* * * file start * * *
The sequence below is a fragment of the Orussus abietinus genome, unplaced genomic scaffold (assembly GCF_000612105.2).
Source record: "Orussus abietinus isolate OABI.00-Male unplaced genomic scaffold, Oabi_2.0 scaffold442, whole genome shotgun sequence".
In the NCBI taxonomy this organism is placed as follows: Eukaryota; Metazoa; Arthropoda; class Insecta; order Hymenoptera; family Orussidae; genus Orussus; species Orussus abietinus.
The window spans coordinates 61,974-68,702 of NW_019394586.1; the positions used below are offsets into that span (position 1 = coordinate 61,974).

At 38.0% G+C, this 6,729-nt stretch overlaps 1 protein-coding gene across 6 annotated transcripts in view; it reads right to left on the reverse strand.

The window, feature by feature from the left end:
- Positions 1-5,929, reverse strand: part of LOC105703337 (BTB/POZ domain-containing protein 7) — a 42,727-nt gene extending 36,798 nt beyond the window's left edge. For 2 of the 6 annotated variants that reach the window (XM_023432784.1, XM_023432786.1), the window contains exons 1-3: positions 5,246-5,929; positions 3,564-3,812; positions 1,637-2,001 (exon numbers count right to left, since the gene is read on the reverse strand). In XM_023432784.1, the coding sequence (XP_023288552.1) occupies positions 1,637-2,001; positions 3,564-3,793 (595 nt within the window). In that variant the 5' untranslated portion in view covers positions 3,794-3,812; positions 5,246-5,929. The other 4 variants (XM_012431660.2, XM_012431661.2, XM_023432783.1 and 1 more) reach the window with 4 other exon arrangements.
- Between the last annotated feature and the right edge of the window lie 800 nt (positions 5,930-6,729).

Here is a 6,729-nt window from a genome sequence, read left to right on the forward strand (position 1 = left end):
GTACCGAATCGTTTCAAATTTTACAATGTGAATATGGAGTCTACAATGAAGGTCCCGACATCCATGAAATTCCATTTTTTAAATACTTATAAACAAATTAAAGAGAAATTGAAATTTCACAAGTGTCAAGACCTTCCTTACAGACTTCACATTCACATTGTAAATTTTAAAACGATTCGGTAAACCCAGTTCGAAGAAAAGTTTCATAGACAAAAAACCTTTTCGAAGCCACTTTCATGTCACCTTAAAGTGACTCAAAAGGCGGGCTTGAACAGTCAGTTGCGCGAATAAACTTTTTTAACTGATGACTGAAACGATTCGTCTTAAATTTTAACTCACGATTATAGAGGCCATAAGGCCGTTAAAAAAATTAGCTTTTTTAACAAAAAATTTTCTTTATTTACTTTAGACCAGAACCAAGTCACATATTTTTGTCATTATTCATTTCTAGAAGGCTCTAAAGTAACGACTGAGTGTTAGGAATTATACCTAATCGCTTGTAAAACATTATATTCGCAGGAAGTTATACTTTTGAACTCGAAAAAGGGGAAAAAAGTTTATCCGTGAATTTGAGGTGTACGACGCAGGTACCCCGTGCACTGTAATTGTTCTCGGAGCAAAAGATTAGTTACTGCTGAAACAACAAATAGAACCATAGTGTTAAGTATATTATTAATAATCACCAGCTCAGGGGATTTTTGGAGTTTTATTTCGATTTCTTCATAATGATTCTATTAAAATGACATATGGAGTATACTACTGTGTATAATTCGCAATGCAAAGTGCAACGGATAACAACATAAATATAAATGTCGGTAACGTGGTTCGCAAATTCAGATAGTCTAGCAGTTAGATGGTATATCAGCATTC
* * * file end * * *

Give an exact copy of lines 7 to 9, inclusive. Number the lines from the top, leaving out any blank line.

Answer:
- Positions 1-5,929, reverse strand: part of LOC105703337 (BTB/POZ domain-containing protein 7) — a 42,727-nt gene extending 36,798 nt beyond the window's left edge. For 2 of the 6 annotated variants that reach the window (XM_023432784.1, XM_023432786.1), the window contains exons 1-3: positions 5,246-5,929; positions 3,564-3,812; positions 1,637-2,001 (exon numbers count right to left, since the gene is read on the reverse strand). In XM_023432784.1, the coding sequence (XP_023288552.1) occupies positions 1,637-2,001; positions 3,564-3,793 (595 nt within the window). In that variant the 5' untranslated portion in view covers positions 3,794-3,812; positions 5,246-5,929. The other 4 variants (XM_012431660.2, XM_012431661.2, XM_023432783.1 and 1 more) reach the window with 4 other exon arrangements.
- Between the last annotated feature and the right edge of the window lie 800 nt (positions 5,930-6,729).

Here is a 6,729-nt window from a genome sequence, read left to right on the forward strand (position 1 = left end):